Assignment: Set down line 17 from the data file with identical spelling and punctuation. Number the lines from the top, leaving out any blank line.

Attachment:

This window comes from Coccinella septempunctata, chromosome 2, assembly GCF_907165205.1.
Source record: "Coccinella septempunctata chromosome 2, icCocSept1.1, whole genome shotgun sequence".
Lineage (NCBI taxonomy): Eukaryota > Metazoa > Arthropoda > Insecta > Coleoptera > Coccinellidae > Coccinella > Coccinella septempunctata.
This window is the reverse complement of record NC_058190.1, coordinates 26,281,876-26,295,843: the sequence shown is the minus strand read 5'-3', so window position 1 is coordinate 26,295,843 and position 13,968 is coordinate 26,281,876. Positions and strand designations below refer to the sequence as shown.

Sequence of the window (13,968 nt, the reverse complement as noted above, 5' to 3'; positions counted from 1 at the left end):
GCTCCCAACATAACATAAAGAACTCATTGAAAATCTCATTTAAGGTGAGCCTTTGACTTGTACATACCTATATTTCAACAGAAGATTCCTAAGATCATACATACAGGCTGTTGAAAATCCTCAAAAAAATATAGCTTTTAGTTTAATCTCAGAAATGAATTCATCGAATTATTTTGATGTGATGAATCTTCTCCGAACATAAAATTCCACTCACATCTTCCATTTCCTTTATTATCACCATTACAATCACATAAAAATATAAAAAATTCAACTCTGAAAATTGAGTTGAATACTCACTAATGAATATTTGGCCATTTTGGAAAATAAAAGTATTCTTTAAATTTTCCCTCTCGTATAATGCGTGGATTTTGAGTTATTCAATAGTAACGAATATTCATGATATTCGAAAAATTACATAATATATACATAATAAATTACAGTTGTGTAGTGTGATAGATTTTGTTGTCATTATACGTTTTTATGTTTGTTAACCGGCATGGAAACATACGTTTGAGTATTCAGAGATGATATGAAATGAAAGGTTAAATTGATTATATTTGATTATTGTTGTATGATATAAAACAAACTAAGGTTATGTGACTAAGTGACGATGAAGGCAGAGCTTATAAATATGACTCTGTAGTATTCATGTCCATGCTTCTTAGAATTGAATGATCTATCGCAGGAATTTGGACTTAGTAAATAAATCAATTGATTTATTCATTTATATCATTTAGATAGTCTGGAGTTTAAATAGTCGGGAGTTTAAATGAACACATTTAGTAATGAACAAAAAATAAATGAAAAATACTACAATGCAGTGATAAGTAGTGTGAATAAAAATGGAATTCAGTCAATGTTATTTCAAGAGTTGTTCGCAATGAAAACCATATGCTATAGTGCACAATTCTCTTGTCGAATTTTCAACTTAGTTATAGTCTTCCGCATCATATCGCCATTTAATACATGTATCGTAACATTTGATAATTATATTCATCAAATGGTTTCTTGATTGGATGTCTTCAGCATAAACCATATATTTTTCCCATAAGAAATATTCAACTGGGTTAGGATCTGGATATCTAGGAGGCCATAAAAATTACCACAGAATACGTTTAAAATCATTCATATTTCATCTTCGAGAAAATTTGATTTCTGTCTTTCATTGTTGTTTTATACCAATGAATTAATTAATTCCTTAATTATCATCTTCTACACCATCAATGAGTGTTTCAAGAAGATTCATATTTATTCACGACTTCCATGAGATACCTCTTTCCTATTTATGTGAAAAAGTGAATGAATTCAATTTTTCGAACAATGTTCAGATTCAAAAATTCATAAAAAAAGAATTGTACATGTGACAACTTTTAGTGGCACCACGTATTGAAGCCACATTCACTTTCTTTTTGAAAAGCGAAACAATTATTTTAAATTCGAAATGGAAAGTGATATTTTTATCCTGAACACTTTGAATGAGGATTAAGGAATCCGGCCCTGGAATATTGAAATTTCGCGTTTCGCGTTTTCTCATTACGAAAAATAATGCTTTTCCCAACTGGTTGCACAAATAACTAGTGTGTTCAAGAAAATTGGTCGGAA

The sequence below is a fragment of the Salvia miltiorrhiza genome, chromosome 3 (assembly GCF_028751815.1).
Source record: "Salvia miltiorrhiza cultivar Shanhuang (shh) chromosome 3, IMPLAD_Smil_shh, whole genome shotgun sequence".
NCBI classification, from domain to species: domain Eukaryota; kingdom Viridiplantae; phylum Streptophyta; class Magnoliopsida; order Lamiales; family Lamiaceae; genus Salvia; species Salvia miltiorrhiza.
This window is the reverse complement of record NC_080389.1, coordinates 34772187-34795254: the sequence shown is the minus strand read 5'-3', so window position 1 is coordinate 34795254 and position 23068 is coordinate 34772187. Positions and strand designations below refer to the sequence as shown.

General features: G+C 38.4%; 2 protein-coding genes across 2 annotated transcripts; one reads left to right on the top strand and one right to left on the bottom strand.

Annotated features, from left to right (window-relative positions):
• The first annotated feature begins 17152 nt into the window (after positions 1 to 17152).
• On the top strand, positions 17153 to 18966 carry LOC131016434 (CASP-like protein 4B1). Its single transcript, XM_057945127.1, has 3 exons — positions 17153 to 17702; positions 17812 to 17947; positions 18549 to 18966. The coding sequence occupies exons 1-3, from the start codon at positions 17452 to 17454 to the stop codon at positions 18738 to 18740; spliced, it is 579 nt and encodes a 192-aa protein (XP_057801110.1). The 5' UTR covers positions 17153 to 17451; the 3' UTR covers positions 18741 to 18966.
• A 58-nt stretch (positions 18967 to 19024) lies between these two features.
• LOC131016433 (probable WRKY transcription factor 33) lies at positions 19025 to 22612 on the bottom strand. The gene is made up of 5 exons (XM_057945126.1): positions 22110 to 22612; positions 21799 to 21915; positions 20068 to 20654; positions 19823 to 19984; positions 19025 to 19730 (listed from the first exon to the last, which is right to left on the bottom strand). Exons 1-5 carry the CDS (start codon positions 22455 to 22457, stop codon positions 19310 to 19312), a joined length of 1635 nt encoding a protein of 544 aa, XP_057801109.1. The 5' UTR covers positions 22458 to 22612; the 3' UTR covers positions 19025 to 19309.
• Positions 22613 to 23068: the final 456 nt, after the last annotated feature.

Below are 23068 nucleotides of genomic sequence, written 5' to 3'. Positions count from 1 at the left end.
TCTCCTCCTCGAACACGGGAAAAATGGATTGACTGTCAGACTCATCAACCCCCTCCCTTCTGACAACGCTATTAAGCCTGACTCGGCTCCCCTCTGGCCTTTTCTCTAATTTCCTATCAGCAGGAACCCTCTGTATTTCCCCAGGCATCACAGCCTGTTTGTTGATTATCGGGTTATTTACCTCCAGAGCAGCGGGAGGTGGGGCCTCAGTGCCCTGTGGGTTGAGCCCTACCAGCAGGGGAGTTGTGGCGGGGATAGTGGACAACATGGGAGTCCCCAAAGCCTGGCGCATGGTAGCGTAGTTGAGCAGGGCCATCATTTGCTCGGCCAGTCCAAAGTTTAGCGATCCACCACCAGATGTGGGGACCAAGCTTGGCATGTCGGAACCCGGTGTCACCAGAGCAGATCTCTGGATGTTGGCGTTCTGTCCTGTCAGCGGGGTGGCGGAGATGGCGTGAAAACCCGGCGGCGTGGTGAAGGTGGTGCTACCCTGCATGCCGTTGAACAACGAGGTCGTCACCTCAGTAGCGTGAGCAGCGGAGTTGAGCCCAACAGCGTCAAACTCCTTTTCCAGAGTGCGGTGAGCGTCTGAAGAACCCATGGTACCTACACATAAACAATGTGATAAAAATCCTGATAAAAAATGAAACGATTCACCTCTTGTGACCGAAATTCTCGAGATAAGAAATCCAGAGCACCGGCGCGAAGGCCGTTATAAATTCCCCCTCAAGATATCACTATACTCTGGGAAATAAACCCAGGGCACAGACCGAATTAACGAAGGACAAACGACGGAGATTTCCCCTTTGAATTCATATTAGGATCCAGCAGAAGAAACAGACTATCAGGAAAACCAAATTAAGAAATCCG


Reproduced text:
• Positions 22613 to 23068: the final 456 nt, after the last annotated feature.